As change continues to buffet the scientific publishing industry, the White House Office of Science and Technology Policy (OSTP) unveiled a long-awaited but largely inconclusive report on open access. Meanwhile, publishers are continuing to develop tools for improving access to journal content, and open-access journals that provide full-text articles online for free—with authors paying publication charges up front—continue to grow in number.

The OSTP report, written in response to a requirement in the 2010 America COMPETES Reauthorization Act, makes no recommendations and provides no specific guidance to the agencies. It describes in favorable terms the open-access model that has been implemented by the National Institutes of Health. Since 2008, NIH grantees who publish articles based on their NIH-funded research are required to deposit the full text within 12 months into the agency’s PubMed Central database.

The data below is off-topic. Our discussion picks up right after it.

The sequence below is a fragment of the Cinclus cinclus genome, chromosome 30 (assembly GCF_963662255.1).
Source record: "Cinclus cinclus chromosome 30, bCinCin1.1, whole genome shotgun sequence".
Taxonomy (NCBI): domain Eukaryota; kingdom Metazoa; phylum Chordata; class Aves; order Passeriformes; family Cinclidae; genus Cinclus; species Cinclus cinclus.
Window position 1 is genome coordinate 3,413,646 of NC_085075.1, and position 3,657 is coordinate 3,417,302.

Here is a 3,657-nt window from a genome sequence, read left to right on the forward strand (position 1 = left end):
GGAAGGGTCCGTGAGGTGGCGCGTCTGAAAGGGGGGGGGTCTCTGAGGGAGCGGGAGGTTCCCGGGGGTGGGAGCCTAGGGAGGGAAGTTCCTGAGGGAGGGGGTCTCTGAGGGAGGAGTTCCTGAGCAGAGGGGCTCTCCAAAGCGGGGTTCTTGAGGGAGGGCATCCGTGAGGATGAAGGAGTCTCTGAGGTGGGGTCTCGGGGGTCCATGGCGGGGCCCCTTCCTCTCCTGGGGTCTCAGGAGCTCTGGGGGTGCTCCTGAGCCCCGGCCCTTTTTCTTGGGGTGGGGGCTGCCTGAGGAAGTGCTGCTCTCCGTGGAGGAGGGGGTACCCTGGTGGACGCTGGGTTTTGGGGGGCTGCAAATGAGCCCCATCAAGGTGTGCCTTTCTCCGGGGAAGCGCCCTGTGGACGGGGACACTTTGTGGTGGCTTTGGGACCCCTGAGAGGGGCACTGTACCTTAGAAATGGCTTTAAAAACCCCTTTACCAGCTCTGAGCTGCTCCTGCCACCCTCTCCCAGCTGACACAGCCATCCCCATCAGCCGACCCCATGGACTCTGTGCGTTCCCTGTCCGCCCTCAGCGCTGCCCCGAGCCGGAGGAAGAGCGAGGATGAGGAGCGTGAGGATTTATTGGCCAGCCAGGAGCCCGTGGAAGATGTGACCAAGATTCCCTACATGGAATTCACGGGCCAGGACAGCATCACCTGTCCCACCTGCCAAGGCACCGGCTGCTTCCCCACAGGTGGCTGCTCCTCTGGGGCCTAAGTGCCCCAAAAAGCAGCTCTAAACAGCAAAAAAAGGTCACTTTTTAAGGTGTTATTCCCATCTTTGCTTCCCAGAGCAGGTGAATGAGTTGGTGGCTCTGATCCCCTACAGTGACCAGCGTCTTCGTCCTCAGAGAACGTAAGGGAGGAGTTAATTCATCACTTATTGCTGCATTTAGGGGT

According to the OSTP report, the four-year-old NIH policy has “significantly expanded public access to the results of federally funded biomedical research and to date, there has been no demonstrable harm to the business of publishing biomedical research.” That is despite concerns by some scientific society publishers that the 12-month embargo wouldn’t be long enough and would cause them serious financial damage, particularly for journals in fields other than biomedicine. So far, NIH has been the sole federal research-funding agency that has an open-access mandate.